|Late 1820s/1830s Lace Cuffs|
They have the tiniest Dorset buttons I have ever seen, a mere 1/4'' or 7mm. There is some evidence of them being sewn to the long sleeves which these would have been worn with. There are a couple of holes along the top third of the cuffs, and there are a couple of pieces of thread. But this is simple conjecture here.
They are in very good condition for their age, but on one cuff there are a few issues. One of the buttons does not match the other 3. It has been replaced at some point with a 'Singleton' style of button. The other button on the cuff has sadly been damaged and bent. I can only guess that this was the cuff sewn to the sleeve of the hand of the writer maybe, or perhaps that one was damaged during washing?
|Dorset Blandford button and Singleton button on 1820s/30s lace cuffs|
Date wise, I was thinking the 1830s, (due to my knowledge of fashion rather than anything else. I am trying to learn about lace, but don't find it easy). By the late 1820s and into the 1830s, long sleeves finished at the wrist rather than much further down over the hands as they often used to during the Regency period. And as pelerines, wide canezous/fichus came into their own in the latter half of the 1820s, lace and whiteworked cuffs were a beautiful accompaniment. Some were worn at the base of the sleeve with the lace cuff poking out, and larger ones were folded right back over the sleeve hem. In my 'go to' book for whitework accessories, "White-embroidered costume accessories: the 1790s to 1840s" by Heather Toomer and Elspeth Reed, it reads:-
"In the late 1820s - mid 1830s this resulted in cuffs that were as flamboyant as the accessory they matched but, in the later 1830s, they became smaller and neater."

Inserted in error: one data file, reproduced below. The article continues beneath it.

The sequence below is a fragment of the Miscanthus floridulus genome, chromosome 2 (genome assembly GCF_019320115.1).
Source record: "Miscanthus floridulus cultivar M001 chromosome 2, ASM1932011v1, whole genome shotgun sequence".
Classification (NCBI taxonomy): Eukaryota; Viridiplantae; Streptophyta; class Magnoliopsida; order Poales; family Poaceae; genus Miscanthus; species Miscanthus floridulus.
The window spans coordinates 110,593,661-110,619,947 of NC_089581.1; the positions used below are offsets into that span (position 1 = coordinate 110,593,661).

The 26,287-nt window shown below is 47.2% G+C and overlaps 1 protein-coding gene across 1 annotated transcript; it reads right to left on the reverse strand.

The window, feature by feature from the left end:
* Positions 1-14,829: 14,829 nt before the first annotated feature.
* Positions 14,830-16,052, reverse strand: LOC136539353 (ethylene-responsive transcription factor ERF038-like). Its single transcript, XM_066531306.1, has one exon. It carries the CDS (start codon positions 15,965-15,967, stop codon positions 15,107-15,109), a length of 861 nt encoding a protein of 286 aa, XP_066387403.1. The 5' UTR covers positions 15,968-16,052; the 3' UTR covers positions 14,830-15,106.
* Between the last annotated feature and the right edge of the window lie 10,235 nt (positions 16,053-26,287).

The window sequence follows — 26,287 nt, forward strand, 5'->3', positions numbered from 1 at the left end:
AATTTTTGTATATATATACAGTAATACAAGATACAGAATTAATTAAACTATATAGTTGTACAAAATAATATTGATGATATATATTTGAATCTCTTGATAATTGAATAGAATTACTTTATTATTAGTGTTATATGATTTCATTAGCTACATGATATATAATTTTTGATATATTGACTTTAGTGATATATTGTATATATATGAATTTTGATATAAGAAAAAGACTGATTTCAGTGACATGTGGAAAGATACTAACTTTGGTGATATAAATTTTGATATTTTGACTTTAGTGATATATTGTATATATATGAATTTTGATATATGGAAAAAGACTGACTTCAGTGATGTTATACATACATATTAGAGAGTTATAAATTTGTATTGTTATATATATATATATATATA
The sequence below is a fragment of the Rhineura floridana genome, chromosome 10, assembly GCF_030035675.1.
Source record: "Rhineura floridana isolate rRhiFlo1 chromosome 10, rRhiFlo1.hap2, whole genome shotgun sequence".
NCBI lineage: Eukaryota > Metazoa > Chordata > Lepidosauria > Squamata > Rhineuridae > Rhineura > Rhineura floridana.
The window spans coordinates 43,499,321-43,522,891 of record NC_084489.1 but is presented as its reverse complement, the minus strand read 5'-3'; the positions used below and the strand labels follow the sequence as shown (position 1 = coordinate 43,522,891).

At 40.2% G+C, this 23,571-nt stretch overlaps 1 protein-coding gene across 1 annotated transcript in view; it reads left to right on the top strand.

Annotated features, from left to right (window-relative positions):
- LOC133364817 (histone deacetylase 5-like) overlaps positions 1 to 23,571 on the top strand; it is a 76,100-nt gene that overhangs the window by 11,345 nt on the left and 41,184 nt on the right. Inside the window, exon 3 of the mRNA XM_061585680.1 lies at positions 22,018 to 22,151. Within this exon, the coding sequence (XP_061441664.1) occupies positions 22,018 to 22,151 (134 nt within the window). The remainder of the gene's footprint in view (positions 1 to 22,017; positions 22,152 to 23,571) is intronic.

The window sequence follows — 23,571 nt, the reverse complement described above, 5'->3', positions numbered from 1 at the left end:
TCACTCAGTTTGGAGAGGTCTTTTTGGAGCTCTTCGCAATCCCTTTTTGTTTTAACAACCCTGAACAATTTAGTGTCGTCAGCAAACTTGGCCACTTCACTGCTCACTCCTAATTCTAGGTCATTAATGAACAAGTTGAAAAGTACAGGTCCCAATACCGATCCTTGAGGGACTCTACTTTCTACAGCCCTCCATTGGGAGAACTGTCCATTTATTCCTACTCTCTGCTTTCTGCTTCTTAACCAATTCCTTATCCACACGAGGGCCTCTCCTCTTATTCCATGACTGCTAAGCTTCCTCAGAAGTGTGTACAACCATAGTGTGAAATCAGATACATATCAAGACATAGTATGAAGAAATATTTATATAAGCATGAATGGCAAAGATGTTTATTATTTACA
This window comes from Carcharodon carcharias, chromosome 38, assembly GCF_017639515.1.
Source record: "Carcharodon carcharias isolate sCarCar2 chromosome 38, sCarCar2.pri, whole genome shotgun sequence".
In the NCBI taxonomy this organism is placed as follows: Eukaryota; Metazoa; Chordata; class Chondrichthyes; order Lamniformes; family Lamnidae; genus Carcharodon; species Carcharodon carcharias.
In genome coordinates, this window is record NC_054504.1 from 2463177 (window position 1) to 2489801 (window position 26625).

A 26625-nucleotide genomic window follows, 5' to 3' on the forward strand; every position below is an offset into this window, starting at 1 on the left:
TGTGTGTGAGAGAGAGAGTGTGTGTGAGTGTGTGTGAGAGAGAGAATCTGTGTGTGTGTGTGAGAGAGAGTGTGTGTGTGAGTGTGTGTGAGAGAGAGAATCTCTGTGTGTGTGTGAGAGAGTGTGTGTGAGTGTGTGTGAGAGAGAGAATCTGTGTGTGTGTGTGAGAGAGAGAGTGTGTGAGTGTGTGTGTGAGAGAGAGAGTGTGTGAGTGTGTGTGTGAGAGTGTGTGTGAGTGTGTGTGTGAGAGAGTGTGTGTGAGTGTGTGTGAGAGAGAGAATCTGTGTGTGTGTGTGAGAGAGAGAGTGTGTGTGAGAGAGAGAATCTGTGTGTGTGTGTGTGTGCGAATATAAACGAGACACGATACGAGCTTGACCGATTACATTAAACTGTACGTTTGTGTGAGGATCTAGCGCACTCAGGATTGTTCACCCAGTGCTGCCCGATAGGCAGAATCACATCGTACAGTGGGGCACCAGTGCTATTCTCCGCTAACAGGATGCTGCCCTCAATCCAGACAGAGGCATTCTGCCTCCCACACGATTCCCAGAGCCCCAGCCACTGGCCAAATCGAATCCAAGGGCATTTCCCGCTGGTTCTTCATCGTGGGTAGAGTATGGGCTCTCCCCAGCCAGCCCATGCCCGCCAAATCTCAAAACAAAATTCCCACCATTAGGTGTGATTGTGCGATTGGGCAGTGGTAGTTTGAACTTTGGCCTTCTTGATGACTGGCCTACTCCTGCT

|Late 1820s Gown with pelerine and Cuffs - The Victoria and Albert Museum|
My friend brought out her 'linen tester' (everyone carries those in their handbag!), and was able to show me much more than I could see with my magnifying glass, it was excellent (I am buying one). These cuffs have sadly been well washed and ironed, so my friend had a little trouble seeing what would have been more obvious without the ironing, but was still able to give me some pointers. The lace section of the hem/bottom of the cuffs (with the 'tallies', the square decoration) is most likely older than the middle section with the trailing flower motif. It is probably handmade entirely, although due to the ironing my friend couldn't quite see the picots clearly enough along the edge. She thinks the middle section is hand run on machine lace.
|Late Regency/Romantic Era Lace Cuffs|
The point about lace cuffs such as these is that it would have been so simple to remove small pieces of lace from something else which was perhaps damaged, or no longer of any use, rather than make a pair of lace cuffs from start to finish. The lace sections here are certainly different; the bottom is made with a diamond net, the middle (an embroidered machine made net) with a honeycomb ground.
|Detail of late 1820s Lace Cuffs|
You can see 2 other examples of nineteenth century lace cuffs in this earlier post:- http://historikal-modiste.blogspot.co.uk/2013/08/nineteenth-century-lace-cuffs.html (I think it is very interesting that all 3 have the 'tallies' as a feature in the lace.)
Well, that is an interesting start to the year. I am currently studying an 1840s chemisette, with some interesting features, which will be my next post soon. I hope you are all having a good start to 2015!